Friday, October 28, 2011

Lighting Up the MUP

There has been a lot of discussion lately over whether to light the MUP (multi use path), which is, IMHO, one of Tofino's greatest assets. This came to the fore after a tragic death in town.

Personally, I am not in favour of lighting the MUP. Aside from my concerns over light pollution, ongoing maintenance and the like, I feel it ignores our personally responsibility. It is pretty easy - and inexpensive - to light yourself on the MUP. Lights on the front and back of bikes and flashlights held by pedestrians will alleviate most of the dangers. (I say most, because there are other "dangers," often surprising and almost inexplicable. As a pedestrian, I was hit by a cyclist in the middle of a sunny summer day.)

This fall a Light the MUP initiative began. I applaud local people trying to make things happen, but, again, I was concerned over heading down a road that we could not maintain when there is a simpler alternative, so it is great to see that they've started with a great initiative — making free lights available at three accessible locations. From the story in The Westerly:

"Launching on October 22 is the group's first efforts in lighting up the way for Tofino residents.

The group of volunteers have purchased bike lights that will be available at three different site locations along the MUP: one in town, one near Beaches and Live to Surf, and one near the Cox Bay information centre.

"If you need a light at night, you can grab one and drop it in a box when you are leaving," said Mussato.

There will be small keychain lights available for pedestrians as well."

Bravo. To all those involved, thanks for your efforts.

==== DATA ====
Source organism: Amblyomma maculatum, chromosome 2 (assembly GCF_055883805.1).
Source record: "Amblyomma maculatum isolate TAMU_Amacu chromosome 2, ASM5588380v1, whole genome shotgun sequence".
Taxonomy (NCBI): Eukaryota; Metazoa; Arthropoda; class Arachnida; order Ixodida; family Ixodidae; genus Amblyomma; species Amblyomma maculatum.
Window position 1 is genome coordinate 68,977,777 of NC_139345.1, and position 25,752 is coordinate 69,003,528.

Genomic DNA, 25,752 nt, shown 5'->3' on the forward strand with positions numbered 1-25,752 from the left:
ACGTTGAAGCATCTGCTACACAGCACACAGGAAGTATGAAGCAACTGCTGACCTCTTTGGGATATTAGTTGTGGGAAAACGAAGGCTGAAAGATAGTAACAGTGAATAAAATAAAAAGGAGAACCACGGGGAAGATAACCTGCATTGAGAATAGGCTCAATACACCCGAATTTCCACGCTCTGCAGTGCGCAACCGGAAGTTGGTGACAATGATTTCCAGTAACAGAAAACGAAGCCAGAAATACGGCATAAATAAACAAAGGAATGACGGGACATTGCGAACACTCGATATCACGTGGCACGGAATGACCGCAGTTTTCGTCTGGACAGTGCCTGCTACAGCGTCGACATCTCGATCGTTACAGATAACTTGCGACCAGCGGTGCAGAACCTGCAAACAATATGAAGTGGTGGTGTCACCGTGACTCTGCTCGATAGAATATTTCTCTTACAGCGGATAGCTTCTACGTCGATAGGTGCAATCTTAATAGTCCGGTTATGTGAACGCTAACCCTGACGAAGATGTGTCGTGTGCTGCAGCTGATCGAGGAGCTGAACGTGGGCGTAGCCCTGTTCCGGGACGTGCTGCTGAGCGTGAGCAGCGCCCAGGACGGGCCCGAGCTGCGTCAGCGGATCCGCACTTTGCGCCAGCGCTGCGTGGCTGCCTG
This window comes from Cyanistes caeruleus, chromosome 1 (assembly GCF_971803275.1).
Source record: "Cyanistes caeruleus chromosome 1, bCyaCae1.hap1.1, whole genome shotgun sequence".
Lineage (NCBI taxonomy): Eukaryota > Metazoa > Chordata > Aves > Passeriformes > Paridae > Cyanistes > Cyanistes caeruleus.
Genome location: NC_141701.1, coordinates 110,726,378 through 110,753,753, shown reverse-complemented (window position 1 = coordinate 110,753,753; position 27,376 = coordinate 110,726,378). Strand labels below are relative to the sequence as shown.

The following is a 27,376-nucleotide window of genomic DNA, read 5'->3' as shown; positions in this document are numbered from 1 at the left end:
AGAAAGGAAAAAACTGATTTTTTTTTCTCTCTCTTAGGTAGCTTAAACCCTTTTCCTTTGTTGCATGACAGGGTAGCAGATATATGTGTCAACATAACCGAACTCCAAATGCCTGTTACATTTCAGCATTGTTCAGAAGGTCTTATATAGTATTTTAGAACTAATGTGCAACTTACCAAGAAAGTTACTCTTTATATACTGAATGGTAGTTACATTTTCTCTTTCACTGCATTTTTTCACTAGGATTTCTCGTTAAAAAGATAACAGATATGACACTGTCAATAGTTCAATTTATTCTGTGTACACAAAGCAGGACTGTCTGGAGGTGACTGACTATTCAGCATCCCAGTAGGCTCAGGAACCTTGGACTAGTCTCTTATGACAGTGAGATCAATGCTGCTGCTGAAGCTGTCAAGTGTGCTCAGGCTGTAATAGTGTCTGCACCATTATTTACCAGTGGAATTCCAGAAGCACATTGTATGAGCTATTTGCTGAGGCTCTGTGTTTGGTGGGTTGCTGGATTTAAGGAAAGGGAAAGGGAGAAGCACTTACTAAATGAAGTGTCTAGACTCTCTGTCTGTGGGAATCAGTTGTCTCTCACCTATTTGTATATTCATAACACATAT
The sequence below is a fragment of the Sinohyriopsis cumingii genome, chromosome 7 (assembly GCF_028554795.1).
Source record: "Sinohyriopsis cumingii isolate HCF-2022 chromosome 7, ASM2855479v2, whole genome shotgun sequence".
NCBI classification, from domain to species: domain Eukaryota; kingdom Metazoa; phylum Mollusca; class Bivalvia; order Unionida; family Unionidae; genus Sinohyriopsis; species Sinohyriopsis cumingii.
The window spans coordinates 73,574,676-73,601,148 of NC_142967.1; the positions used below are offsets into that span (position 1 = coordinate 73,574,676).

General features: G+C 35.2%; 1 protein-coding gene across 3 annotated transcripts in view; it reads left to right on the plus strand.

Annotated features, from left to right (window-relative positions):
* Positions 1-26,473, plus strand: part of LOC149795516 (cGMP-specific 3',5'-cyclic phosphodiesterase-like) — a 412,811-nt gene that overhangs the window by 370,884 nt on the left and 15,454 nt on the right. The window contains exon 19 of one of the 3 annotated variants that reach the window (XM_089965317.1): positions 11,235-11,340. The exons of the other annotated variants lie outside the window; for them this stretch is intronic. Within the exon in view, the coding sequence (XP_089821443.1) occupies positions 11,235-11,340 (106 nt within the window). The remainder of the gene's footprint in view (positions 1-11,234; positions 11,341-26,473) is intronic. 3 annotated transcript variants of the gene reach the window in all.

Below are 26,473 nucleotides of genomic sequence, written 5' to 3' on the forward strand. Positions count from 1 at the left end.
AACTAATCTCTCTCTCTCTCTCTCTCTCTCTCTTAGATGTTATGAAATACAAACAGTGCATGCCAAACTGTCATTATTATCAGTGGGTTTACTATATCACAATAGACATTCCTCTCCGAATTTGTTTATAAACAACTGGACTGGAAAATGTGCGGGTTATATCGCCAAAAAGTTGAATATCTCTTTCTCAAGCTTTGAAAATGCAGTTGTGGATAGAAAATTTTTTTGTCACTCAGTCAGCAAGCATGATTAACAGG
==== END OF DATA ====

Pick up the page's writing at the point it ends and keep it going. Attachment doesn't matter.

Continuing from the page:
Please consider donating a light to this positive initiative.

Learning Nuu-chah-nulth One Day (and Word) At a Time

Interesting in learning a bit of Nuu-chah-nulth language? Then check out Nuu-chah-nulth Speaker on Facebook. Today's phrase? It is really raining - miƛaqaqʔiš. Very appropriate.

Wednesday, October 26, 2011

Thursday Freecycle Event

By chance and a mutual friend, I met a relative of Ivan Polivka's this week. They are slowly clearing his house, so have some items to give away, all in good condition. Here are the details:

Lots of free furniture and household items available to view/cart away, Thursday, October 27, 9 to 12 am ONLY @ 1305 Lynn Road: oak computer desk; 27" TV and stand; 2 bookshelves; ElnaPress 1004; stereo stand/shelving unit; several picture frames; microwave stand; 2 captain's beds (twin); 2 bookshelves; 2 x 3-drawer filing cabinets; LPs; books; misc. small kitchen appliances; inflatable kayak; wine making equipment; kayak (from kit); Lazy-Boy-type chair; kitchen cart, etc.

SInce it might be busy, you might want to park on the road and walk up the drive, at least for viewing.

Saturday, October 15, 2011

The Big Day!

The Big Year was released last night. Tofino has a bit part, as do a few of our locals. Here's more:

Wednesday, October 12, 2011

Saturday, October 8, 2011

Learning from the First Peoples

Tofitians love their food. With so many excellent restaurants, local food-related events, such as the Tofino Food and Wine Festival, and initiatives such as TUCG, that provide us with fresh seasonal food, it's no wonder we have so many "foodies."